None of the sciences indeed seem to be cultivated in France with more eagerness than natural history. Perspicuous description and just arrangement constitute a great part of the merit of a natural historian; and this study is perhaps upon that account peculiarly suited to the genius of that nation. In Mr. Reaumur’s history of insects,15 a work of which we are still to expect some volumes, your readers will find both these in the highest perfection, as well as the most attentive observation assisted by the most artful contrivances for inspecting into such things in the oeconomy and management of those little animals, as one would have imagined it impossible that he ever should have discovered. Those who complain of his tediousness, have never entered regularly upon his work, but have contented themselves with dipping into some parts of it. As mean as the subject may appear, he never fails to carry our attention along with him, and we follow him thro’ all his observations and experiments with the same innocent curiosity and simple–hearted pleasure with which he appears to have made them. It will surprise your readers to find, that this Gentleman, amidst many other laborious studies and occupations, while he was composing, from his own experiments too, many other curious and valuable works, could find time to fill eight volumes in quarto with his own observations upon this subject, without ever once having recourse to the vain parade of erudition and quotation. These, and all other such works as these, which either seem to add something to the public stock of observations, if I may say so, or which collect more compleatly, or arrange in a better order, the observations that have already been made, the public will be pleased to see pointed out to them in your periodical Review, and will listen with attention to your criticisms upon the defects and perfections of what so well deserves to be criticised in general. As the works of all the academies in the different parts of Europe, are the objects of a pretty universal curiosity, tho’ it would be impossible for you to give an account of every thing that is contained in them; it will not be very difficult to point out what are the most considerable improvements and observations which those societies have communicated to the public during the six months which preceed the publication of every Review.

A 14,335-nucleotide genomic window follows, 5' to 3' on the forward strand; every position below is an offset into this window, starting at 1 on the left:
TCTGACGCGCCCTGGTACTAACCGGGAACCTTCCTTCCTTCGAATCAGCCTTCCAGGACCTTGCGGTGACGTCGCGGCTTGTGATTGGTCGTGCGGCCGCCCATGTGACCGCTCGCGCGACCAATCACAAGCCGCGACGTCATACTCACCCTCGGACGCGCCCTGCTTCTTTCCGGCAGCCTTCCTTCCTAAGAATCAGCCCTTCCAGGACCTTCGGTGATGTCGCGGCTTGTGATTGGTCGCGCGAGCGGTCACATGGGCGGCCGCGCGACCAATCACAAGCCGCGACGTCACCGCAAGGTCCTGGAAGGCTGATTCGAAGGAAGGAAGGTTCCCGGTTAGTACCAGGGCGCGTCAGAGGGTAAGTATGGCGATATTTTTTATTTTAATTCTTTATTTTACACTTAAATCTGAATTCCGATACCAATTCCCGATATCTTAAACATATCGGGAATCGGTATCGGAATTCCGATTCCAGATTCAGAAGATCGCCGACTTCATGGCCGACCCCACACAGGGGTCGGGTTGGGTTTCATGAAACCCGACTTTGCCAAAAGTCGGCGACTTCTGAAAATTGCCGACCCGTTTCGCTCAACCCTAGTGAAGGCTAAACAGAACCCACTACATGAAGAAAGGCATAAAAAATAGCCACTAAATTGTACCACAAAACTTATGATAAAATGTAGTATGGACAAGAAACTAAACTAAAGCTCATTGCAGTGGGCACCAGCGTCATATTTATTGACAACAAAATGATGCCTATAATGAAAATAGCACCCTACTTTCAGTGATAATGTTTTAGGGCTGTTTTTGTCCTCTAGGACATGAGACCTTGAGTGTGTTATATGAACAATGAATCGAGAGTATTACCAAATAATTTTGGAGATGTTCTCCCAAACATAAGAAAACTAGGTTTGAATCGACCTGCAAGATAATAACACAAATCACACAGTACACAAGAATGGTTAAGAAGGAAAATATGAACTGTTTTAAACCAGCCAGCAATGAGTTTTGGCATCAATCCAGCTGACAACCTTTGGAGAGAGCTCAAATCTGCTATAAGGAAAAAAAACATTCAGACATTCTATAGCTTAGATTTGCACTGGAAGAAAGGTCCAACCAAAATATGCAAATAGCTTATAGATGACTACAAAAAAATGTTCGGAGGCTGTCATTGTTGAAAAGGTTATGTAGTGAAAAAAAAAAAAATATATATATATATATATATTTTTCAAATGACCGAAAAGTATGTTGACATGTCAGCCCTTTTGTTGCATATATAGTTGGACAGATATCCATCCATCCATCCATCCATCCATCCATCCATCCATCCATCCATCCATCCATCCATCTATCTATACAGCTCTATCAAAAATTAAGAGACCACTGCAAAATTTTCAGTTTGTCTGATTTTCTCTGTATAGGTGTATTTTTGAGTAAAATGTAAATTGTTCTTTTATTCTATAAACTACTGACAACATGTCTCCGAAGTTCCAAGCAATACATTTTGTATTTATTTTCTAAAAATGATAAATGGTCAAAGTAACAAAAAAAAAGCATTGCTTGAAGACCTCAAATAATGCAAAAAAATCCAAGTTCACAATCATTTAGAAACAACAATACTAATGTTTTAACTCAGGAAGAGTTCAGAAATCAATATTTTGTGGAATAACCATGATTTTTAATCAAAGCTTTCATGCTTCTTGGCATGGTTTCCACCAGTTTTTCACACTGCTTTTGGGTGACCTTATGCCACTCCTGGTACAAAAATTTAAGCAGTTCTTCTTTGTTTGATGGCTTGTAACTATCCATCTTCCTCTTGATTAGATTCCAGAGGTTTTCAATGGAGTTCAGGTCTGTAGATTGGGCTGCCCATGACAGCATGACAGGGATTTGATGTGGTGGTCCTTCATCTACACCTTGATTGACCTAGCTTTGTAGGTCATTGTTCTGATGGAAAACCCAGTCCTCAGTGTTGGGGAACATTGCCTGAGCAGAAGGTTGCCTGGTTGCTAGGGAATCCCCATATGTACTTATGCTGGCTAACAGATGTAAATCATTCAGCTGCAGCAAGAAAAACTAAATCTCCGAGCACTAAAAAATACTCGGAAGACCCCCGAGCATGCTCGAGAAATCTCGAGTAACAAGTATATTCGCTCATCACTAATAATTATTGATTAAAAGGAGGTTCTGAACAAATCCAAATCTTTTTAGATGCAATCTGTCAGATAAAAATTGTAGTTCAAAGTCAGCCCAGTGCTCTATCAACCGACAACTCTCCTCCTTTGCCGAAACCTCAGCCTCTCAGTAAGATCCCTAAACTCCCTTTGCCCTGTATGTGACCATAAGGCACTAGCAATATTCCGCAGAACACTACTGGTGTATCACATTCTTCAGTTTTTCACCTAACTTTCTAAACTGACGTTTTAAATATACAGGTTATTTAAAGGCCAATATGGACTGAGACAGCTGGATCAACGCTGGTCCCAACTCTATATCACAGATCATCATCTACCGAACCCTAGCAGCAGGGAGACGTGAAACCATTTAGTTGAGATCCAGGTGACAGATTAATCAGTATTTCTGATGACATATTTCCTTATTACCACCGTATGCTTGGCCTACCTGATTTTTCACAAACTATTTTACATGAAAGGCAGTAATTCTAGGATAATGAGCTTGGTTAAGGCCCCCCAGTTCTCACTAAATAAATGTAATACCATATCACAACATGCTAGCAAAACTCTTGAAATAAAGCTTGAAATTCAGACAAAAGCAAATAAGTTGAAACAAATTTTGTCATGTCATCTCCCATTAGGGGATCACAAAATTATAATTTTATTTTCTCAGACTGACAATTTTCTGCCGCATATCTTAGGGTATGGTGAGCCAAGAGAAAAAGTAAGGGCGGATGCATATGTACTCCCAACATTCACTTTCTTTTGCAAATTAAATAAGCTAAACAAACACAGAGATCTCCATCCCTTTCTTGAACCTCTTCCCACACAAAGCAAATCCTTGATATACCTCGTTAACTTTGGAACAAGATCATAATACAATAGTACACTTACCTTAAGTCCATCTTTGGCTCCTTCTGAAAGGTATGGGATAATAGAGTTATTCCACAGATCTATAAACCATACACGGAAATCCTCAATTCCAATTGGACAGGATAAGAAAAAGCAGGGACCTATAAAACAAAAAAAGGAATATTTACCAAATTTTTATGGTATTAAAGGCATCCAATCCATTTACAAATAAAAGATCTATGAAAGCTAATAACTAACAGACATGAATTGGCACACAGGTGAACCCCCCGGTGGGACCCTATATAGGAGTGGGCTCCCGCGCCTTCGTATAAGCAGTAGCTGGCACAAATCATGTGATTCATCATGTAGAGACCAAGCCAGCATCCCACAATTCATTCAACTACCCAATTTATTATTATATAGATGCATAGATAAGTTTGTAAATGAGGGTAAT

The original and inventive genius of the English has not only discovered itself in natural philosophy, but in morals, metaphysics, and part of the abstract sciences. Whatever attempts have been made in modern times towards improvement in this contentious and unprosperous philosophy, beyond what the antients have left us, have been made in England. The Meditations of Des Cartes excepted, I know nothing in French that aims at being original upon these subjects; for the philosophy of Mr. Regis,16 as well as that of Father Malbranche, are but refinements upon the Meditations of Des Cartes. But Mr. Hobbes, Mr. Lock, and Dr. Mandevil, Lord Shaftsbury, Dr. Butler, Dr. Clarke,17 and Mr. Hutcheson,18 have all of them, according to their different and inconsistent systems, endeavoured at least to be, in some measure, original; and to add something to that stock of observations with which the world had been furnished before them. This branch of the English philosophy, which seems now to be intirely neglected by the English themselves, has of late been transported into France. I observe some traces of it, not only in the Encyclopedia, but in the Theory of agreeable sentiments by Mr. De Pouilly,19 a work that is in many respects original; and above all, in the late Discourse upon the origin and foundation of the inequality amongst mankind by Mr. Rousseau of Geneva.20